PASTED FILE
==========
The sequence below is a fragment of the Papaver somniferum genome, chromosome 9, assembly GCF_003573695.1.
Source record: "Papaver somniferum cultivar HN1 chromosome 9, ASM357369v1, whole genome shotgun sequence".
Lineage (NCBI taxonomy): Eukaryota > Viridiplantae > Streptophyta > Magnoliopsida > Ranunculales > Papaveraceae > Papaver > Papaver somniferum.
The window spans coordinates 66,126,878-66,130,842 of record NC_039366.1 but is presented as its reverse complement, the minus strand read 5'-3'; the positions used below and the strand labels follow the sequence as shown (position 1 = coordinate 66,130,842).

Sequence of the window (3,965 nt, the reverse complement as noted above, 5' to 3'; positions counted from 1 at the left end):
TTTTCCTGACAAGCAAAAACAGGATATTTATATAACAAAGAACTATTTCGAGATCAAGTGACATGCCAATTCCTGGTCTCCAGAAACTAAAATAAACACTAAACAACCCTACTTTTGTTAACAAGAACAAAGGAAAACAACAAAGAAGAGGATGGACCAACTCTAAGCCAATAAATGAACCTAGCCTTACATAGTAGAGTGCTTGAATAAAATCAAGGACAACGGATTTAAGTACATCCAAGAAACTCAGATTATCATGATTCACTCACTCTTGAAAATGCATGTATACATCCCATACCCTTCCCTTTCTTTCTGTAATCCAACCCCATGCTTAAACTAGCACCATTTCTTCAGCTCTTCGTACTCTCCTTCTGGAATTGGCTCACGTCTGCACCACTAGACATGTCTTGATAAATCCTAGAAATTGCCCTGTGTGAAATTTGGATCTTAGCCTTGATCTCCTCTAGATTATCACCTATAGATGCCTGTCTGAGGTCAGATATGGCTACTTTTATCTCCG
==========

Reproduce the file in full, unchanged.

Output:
The sequence below is a fragment of the Papaver somniferum genome, chromosome 9, assembly GCF_003573695.1.
Source record: "Papaver somniferum cultivar HN1 chromosome 9, ASM357369v1, whole genome shotgun sequence".
Lineage (NCBI taxonomy): Eukaryota > Viridiplantae > Streptophyta > Magnoliopsida > Ranunculales > Papaveraceae > Papaver > Papaver somniferum.
The window spans coordinates 66,126,878-66,130,842 of record NC_039366.1 but is presented as its reverse complement, the minus strand read 5'-3'; the positions used below and the strand labels follow the sequence as shown (position 1 = coordinate 66,130,842).

Sequence of the window (3,965 nt, the reverse complement as noted above, 5' to 3'; positions counted from 1 at the left end):
TTTTCCTGACAAGCAAAAACAGGATATTTATATAACAAAGAACTATTTCGAGATCAAGTGACATGCCAATTCCTGGTCTCCAGAAACTAAAATAAACACTAAACAACCCTACTTTTGTTAACAAGAACAAAGGAAAACAACAAAGAAGAGGATGGACCAACTCTAAGCCAATAAATGAACCTAGCCTTACATAGTAGAGTGCTTGAATAAAATCAAGGACAACGGATTTAAGTACATCCAAGAAACTCAGATTATCATGATTCACTCACTCTTGAAAATGCATGTATACATCCCATACCCTTCCCTTTCTTTCTGTAATCCAACCCCATGCTTAAACTAGCACCATTTCTTCAGCTCTTCGTACTCTCCTTCTGGAATTGGCTCACGTCTGCACCACTAGACATGTCTTGATAAATCCTAGAAATTGCCCTGTGTGAAATTTGGATCTTAGCCTTGATCTCCTCTAGATTATCACCTATAGATGCCTGTCTGAGGTCAGATATGGCTACTTTTATCTCCG